Current 447 Courses

2016W – Term 1


Course #:  447G-001

Title:  Cross-linguistic semantics and pragmatics

Pre-req:  LING 327

Days/times:  T Th / 9:30 am – 11 am

Instructor:  Lisa Matthewson

Description:  Human languages differ in the meaning distinctions they grammatically mark. For example, English encodes tense and uniqueness, but many languages do not.

(1)       I am hungry ≠ I was hungry.

(2)       the person I love ≠ a person I love

St’át’imcets (a Salish language indigenous to British Columbia) encodes neither tense nor uniqueness. The sentence in (3) can report either present or past hunger, and (4) is vague with respect to whether the speaker loves one person or more.

(3)       Táytkan.                                              ‘I am/was hungry.’

(4)       ta ucwalmicwa ta wa7 xweysán         ‘the/a person who I love’

Conversely, sometimes St’át’imcets is more explicit. The single English sentence in (5) covers the meaning of three distinct St’át’imcets sentences, depending on the speaker’s source of evidence for the rain.

(5)       It is raining.

  1. Wa7 kwis.             (if the speaker personally witnessed the rain)
  2. Wa7 ku7 kwis.      (if the speaker was told about the rain)
  3. Wa7 k’a kwis.       (if the speaker inferred that it was raining)

In this course we investigate the ways in which languages vary in their semantics and their pragmatics, and also the ways in which all languages are the same. Students will have the opportunity to work in groups on their own research projects.

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COURSE #:  447H – 001

Title:  Python Programming for Linguistics

Pre-req:    LING 311

Days/Times:  Term 1 – T/Th – 11:00-12:30

Instructor:  Scott Mackie


This course is an introduction to the Python programming language. The focus is on using Python to solve linguistics problems, with a particular emphasis on phonology. By the end of the course, students should be able to write and debug simple programs on their own. A large amount of class time will be devoted to practical exercises in writing code.

Prerequisite LING311. No knowledge of programming languages is required.

A note about computer access:  Access to a computer is necessary for this course. A laptop, or other portable device capable of running Python, is highly recommended, in order to take advantage of the in-class programming time. However, quizzes are written and do not require a computer, and the assignments are expected to be completed outside of class time, so a student with only a desktop computer can still complete all of the course work.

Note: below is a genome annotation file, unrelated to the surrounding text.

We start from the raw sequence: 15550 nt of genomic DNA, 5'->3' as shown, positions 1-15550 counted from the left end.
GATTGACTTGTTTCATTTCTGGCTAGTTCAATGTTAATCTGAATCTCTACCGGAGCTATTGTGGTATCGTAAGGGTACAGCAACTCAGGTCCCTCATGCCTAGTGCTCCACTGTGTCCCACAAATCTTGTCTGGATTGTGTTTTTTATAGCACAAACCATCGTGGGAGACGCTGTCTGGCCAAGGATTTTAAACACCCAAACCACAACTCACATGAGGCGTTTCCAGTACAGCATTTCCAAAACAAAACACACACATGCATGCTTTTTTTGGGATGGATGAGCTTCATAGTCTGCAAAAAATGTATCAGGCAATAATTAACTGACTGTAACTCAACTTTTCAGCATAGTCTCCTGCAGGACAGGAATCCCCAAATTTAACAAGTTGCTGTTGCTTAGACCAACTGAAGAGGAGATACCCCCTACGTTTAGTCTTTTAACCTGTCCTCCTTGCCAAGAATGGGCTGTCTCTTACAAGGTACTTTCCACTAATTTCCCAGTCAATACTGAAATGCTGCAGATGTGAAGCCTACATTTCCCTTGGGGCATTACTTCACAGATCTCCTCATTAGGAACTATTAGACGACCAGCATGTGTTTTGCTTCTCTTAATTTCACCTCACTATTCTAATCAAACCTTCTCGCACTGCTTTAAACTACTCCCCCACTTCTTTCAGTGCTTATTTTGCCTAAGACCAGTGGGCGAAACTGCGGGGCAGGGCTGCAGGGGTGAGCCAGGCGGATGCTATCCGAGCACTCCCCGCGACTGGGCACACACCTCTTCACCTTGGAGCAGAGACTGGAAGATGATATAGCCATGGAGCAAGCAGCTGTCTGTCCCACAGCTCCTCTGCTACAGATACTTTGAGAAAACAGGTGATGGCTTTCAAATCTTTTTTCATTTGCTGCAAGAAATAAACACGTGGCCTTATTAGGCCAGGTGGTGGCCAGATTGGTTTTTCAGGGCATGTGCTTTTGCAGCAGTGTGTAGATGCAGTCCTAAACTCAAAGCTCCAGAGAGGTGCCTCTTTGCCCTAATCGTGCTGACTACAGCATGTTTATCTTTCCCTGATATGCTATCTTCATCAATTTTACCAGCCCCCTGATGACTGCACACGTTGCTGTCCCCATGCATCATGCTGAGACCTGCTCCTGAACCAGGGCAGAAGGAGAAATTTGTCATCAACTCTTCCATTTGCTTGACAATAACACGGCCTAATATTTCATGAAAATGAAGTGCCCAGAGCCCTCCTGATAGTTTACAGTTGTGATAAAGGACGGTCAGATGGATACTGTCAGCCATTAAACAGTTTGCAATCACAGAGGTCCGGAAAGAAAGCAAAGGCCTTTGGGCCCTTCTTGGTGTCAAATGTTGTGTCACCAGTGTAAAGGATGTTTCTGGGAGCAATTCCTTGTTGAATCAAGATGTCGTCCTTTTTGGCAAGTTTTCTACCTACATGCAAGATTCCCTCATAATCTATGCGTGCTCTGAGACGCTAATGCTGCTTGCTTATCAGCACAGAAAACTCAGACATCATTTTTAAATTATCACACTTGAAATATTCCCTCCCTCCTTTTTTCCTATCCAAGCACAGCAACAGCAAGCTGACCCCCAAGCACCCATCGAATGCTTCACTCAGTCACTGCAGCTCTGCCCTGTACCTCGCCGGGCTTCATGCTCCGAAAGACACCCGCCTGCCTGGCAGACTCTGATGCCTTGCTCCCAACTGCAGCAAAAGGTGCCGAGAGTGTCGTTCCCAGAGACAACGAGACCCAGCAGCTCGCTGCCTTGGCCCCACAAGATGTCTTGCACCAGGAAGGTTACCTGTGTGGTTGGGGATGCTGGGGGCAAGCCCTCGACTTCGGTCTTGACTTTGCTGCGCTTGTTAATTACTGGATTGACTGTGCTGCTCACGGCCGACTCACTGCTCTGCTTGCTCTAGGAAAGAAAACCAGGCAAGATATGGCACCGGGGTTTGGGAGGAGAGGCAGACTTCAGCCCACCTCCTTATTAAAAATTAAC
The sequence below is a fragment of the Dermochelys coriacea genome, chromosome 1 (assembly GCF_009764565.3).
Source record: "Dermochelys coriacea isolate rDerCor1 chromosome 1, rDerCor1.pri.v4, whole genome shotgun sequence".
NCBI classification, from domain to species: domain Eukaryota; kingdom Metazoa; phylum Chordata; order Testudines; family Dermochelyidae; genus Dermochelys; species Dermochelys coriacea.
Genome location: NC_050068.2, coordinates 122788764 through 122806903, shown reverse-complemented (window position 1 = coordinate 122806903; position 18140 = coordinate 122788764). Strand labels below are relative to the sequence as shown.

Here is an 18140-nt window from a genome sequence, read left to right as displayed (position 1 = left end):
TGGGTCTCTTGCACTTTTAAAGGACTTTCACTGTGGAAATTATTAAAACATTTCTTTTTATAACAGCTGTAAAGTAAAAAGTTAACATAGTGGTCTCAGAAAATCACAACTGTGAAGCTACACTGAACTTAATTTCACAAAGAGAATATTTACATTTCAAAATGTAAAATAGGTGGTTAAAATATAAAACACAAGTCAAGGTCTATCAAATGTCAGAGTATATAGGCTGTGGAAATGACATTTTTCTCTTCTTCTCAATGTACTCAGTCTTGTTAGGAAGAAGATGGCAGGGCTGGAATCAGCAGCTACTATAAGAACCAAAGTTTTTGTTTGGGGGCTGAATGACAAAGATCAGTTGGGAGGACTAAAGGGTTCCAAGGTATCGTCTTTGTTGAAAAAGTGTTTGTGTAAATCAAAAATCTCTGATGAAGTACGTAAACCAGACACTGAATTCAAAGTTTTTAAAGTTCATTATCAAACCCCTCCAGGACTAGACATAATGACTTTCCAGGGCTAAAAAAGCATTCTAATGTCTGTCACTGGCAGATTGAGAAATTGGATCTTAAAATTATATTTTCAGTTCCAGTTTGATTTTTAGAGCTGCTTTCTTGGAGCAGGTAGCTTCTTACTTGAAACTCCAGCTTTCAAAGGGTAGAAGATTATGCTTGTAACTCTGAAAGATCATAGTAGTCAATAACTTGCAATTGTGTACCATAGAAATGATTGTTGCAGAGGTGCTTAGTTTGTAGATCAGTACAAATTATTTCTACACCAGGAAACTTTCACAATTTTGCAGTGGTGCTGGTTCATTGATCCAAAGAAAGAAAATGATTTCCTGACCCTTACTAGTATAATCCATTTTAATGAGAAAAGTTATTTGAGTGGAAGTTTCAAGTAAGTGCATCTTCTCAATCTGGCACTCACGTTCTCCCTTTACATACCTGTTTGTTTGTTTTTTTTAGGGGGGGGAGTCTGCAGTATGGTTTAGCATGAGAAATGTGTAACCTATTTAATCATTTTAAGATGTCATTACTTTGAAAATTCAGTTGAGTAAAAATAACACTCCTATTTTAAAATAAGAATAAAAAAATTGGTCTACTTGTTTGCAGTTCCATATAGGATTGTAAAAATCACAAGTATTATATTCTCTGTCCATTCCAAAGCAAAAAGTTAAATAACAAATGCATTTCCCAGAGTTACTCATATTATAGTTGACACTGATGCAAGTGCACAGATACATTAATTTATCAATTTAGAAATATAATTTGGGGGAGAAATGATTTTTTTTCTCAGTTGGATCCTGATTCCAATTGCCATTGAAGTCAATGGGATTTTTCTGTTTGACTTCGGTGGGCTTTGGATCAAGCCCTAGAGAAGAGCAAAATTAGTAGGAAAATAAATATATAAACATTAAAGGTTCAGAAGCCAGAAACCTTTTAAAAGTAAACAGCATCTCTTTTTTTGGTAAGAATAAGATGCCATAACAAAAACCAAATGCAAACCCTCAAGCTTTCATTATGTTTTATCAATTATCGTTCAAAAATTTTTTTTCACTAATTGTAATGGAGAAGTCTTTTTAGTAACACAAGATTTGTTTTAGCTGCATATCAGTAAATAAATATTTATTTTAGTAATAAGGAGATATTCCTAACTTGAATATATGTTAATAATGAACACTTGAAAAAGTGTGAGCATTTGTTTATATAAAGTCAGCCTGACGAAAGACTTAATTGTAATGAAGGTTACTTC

Course #:  447I-002

Title:  Information Structure

Days/Times:  T Th / 2 pm – 3:30 pm

Instructor:  Michael Rochemont

Description:  This course will provide a basic introduction to Information Structure (IS). We will examine the central notions of IS, particularly the notions given/new, topic, and focus, and their potential role in maintaining discourse coherence and cohesion.   IS deals primarily with how the form of a linguistic expression (its syntax, prosody and morphology) reflects the temporary state of a discourse, and so is largely concerned with “information packaging” as opposed to strictly semantic content.  A familiar example from English illustrates the types of problems explored. Consider the following four distinct possible pronunciations of the sentence ‘John likes Mary’: JOHN likes Mary, John likes MARY, John LIKES Mary, and JOHN likes MARY. The differences among these variants are said to be differences in the expression of focus. What precisely is it about each of these pronunciations that makes it phonetically and phonologically distinct from the others?  Observe that each imposes distinct conditions on the discourse contexts in which it can be felicitously used. What are these conditions?  How are they best characterized?  How do other languages express these same variations in information packaging?  Some languages do not use prosody at all, but instead use morphological or syntactic means to give expression to focus variants. Many languages, including English, use a combination of prosodic, morphological and/or syntactic markers to designate a focus. We will explore the literature on these and related IS topics. Prerequisites: preferably, LING 300, 311, 313, or permission of instructor.


2016W – Term 2

Course #: 447J-001

Title:  Who is a native speaker?

Days/Times:  T Th / 11 am – 12:30 pm

Instructor:   Molly Babel


In this course we’ll explore definitions about what it means to be a native speaker of a language. Our readings will focus on the ways in which heritage speakers, monolinguals, and multilinguals process spoken language in an attempt to understand how language experiences and the acquisition at different developmental stages (infancy, childhood, adulthood) affects speech recognition processes.